Russia’s Autonomous Nukes (Daniel 7)

Russia’s Su-57 Stealth Fighter | Unmanned Fighter Jets

• Russian state media claims the Su-57 fighter is undergoing unmanned flight testing.

• The report, based on an unnamed source, is suspect and should—for now—be treated as a rumor.

• Despite problems with the report, it is likely a window into the direction Moscow wants to go and a capability the Russian Aerospace Forces would like in the near future.

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Russia’s new Su-57 stealth fighter is reportedly undergoing unmanned testing. The Sukhoi Su-57, codenamed “Felon” by NATO, is a large twin-engine stealth fighter in the same rough class as the U.S. Air Force’s F-22 Raptor. The claim could well be true, but should be taken with a grain of salt.

According to RIA Novosti, an arm of the Russian state media services, the Su-57 is flying unmanned at an undisclosed location in Russia. Novosti cites an unmanned source which claims that the fighter is flying with a pilot, but the pilot is merely monitoring the aircraft’s systems.

The Su-57 is designed to fulfill both anti-air and air-to-ground roles. The aircraft is Russia’s first stealth fighter, with a reduced radar cross-section from the frontal and side aspects. The Su-57, along with the U.S.’s F-22 Raptor, F-35 Joint Strike Fighter, and Chinese J-20 is a so-called “fifth-generation fighter,” mixing speed, stealth, and advanced weapons and sensors.

The RIA Novosti report is troublesome—not only does it come from a news outlet controlled by the Russian state government, the actual source is remained anonymous. Typically, piloted aircraft modified for autonomous missions require the installation of equipment to remotely manipulate the weapons, sensors, and flight controls. The Su-57 is a single-seat aircraft, and if there is a pilot sitting in the seat, there is no room for such equipment. Either the Su-57 used for unmanned testing is a two-seat variant or the aircraft is controlled remotely via software.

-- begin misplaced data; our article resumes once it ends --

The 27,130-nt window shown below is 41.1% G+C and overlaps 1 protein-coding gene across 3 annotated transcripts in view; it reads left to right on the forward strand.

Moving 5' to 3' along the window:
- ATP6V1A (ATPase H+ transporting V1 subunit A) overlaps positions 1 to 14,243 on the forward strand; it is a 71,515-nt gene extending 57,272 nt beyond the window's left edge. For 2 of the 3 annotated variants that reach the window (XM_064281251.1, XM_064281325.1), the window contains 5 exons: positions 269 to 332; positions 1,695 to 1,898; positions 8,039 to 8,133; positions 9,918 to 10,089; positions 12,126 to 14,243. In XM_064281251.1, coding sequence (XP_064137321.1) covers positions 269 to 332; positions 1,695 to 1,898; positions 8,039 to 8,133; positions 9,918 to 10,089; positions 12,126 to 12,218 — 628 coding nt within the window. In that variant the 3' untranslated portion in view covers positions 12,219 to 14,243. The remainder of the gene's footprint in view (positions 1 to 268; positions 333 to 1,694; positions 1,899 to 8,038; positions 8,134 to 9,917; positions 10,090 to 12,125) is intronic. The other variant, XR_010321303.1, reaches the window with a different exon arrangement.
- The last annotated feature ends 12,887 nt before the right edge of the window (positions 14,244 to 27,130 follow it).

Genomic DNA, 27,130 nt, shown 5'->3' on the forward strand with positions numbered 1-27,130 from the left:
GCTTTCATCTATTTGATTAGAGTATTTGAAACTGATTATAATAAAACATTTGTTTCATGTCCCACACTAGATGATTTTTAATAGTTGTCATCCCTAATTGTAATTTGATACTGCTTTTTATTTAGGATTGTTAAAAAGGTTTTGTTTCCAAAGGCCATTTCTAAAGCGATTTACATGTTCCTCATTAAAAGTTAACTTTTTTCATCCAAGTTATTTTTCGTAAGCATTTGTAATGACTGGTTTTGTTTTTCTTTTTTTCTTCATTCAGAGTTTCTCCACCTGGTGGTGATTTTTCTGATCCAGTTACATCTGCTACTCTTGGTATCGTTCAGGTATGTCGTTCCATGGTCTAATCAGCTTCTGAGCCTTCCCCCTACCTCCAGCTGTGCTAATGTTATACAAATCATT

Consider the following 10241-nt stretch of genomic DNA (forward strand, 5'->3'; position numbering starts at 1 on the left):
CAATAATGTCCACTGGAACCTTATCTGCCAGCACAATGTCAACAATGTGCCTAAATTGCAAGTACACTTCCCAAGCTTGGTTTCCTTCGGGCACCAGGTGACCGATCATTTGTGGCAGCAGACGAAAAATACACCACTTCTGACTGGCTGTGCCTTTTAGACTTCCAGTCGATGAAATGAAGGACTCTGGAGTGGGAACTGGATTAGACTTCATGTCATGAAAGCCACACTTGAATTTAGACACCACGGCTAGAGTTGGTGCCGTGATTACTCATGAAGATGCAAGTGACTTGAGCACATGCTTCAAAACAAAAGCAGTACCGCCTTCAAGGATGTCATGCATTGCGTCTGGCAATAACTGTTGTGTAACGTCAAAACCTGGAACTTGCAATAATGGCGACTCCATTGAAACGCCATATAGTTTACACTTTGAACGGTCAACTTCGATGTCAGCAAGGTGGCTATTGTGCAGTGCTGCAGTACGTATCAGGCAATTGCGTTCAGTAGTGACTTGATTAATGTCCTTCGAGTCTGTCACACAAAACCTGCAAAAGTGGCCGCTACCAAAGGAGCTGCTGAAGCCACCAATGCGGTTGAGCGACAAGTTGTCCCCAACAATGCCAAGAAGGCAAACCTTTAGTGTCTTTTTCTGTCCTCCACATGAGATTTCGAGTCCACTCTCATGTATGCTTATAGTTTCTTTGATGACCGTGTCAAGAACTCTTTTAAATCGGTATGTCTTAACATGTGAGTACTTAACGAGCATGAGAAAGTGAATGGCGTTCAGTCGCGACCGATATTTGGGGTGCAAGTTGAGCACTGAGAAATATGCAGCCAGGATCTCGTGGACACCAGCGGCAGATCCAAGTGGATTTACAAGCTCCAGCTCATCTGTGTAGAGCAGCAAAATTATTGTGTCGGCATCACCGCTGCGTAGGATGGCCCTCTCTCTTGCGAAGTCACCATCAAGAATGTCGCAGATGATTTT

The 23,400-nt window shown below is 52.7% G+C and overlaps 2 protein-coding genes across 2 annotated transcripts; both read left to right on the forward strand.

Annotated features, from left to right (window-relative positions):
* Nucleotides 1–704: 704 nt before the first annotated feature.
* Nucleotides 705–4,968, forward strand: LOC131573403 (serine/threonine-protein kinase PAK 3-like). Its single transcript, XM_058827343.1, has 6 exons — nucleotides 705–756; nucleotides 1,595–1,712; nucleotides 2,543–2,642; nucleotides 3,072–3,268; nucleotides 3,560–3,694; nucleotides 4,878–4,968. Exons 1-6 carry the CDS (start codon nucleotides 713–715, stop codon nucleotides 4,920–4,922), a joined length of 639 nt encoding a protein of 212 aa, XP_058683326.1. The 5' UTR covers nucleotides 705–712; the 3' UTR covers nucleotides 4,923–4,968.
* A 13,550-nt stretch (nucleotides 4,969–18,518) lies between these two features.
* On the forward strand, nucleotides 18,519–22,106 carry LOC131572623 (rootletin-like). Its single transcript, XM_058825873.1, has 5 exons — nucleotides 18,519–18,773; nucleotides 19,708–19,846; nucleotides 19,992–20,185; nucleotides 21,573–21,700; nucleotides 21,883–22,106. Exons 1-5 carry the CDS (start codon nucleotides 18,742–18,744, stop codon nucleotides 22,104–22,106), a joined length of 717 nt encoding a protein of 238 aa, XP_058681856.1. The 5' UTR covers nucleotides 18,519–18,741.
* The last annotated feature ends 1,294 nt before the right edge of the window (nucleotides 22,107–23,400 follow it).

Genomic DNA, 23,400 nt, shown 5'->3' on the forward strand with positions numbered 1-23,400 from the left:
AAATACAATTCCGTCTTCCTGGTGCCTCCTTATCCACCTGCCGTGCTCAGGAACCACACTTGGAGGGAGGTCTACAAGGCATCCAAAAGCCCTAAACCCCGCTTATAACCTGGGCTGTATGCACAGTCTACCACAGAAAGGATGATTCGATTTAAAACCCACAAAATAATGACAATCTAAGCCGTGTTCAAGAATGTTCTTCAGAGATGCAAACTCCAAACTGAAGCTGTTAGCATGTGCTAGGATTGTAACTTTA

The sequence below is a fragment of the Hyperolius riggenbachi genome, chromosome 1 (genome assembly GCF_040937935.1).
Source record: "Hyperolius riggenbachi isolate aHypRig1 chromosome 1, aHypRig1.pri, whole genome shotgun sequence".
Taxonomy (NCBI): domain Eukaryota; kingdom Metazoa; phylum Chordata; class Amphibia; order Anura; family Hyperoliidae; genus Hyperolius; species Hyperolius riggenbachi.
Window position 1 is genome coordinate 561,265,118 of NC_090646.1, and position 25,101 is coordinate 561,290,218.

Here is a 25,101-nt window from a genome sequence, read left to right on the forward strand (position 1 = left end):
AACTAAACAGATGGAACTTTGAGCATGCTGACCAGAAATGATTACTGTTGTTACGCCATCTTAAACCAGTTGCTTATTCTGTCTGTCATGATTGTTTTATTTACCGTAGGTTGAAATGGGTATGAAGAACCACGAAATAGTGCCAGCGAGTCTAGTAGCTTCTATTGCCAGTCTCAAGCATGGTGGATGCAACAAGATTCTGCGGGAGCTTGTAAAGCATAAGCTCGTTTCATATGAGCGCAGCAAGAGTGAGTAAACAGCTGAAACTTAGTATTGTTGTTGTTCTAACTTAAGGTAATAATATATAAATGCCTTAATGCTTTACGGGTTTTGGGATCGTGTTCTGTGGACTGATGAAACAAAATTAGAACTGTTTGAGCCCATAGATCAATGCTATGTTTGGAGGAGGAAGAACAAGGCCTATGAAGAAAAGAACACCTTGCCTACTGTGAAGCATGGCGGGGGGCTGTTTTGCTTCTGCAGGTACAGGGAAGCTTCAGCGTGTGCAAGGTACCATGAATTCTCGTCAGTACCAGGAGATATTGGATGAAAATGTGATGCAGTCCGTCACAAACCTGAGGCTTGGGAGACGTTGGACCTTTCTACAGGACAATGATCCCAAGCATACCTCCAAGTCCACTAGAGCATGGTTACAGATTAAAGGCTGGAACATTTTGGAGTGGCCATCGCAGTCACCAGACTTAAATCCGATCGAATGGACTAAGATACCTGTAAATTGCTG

Russia’s aviation industry lags behind others in the development of autonomous combat aircraft, but Moscow is trying hard to catch up. Last year saw the introduction of the S-70 Okhotnik (“Hunter-B”) strike drone. Russia envisions the Su-57 and S-70 working together in wartime as a team, with the Su-57 clearing the skies while the S-70 conducts strikes against enemy forces on the ground. Alternatively, the S-70 could act as an robotic wingman for the piloted Su-57.

The Su-57 was first revealed in 2010, the announcement taking the world by surprise. Russian state media boasted the Russian Aerospace Forces would receive 144 “Felons” by 2012. In reality, development and funding problems forced Moscow to repeatedly pump the brakes on the program, to the point that co-development partner India exited the program. Sukhoi has delivered only 13 jets, all prototypes and pre-production models. The company is supposed to begin serial production this year on 76 Felons, but a decade of promises and delays, it’s best to wait and see.

Moscow definitely wants you to believe the Su-57 is flying without a pilot, but the timing is also suspicious. For example, Russian President Vladimir Putin revealed six new nuclear weapons in March 2018, weapons that really did turn out to be real. The Russian Army was supposed to have 2,300 brand-new T-14 Armata main battle tanks by 2020, but the service likely has less than 50.

The unmanned Su-57 might be flying in the right direction, but when it lands with the Russian Aerospace Forces is anyone’s guess.

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